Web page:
Abstract:  Psychogenic excoriation (also called neurotic excoriation, acne excoriée, pathological or compulsive skin picking, and dermatotillomania) is characterised by excessive scratching or picking of normal skin or skin with minor surface irregularities. It is estimated to occur in 2% of dermatology clinic patients and is associated with functional impairment, medical complications (e.g. infection) or substantial distress. Psychogenic excoriation is not yet recognised in the DSM. We propose preliminary operational criteria for its diagnosis that take into account the heterogeneity of behaviour associated with psychogenic excoriation and allow for subtyping along a compulsivity-impulsivity spectrum. Psychiatric comorbidity in patients with psychogenic excoriation, particularly mood and anxiety disorders, is common. Patients with psychogenic excoriation frequently have comorbid disorders in the compulsivity-impulsivity spectrum, including obsessive-compulsive disorder, body dysmorphic disorder, substance use disorders, eating disorders, trichotillomania, kleptomania, compulsive buying, obsessive-compulsive personality disorder, and borderline personality disorder. There are few studies of the pharmacological treatment of patients with psychogenic excoriation. Case studies, open trials and small double-blind studies have demonstrated the efficacy of selective serotonin (5-hydroxytryptamine; 5-HT) reuptake inhibitors in psychogenic excoriation. Other pharmacological treatments that have been successful in case reports include doxepin, clomipramine, naltrexone, pimozide and olanzapine. There are no controlled trials of behavioural or psychotherapeutic treatment for psychogenic excoriation. Treatments found to be effective in case reports include a behavioural technique called 'habit reversal'; a multicomponent programme consisting of self-monitoring, recording of episodes of scratching, and procedures that produce alternative responses to scratching; and an 'eclectic' psychotherapy programme with insight-oriented and behavioural components.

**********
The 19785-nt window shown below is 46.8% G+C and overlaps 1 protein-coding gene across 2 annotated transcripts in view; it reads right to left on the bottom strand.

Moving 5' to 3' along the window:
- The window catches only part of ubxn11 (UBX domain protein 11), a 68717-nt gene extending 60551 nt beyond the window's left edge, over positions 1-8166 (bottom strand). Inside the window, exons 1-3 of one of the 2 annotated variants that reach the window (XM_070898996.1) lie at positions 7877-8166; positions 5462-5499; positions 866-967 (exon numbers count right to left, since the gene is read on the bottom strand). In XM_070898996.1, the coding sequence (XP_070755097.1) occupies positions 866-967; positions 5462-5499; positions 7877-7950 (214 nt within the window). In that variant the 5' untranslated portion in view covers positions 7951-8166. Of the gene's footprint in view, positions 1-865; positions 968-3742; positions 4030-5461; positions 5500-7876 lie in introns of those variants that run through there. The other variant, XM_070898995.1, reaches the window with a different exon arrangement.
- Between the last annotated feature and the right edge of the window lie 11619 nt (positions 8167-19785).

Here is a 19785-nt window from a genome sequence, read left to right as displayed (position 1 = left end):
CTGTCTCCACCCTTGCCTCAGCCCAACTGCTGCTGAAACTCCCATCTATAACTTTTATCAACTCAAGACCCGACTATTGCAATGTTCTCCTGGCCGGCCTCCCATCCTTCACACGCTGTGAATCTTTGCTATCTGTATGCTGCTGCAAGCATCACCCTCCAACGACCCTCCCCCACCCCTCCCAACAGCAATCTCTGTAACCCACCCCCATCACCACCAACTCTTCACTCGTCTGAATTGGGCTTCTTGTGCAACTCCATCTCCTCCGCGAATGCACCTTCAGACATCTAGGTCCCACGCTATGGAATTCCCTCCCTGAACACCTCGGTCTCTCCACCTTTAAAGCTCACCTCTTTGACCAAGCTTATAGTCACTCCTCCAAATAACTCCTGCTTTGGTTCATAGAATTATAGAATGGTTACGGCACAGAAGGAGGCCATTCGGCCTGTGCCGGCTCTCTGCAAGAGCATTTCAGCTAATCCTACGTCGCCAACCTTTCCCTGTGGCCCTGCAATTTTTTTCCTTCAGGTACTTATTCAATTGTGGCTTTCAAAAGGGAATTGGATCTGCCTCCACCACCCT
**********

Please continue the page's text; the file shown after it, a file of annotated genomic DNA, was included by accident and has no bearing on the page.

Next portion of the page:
3. Arnold LM, McElroy SL, et. al. Characteristics of 34 adults with psychogenic excoriation.  J Clin Psychiatry. 1998 Oct;59(10):509-14.
Biological Psychiatry Program, University of Cincinnati Medical Center, Ohio 45267-0559, USA.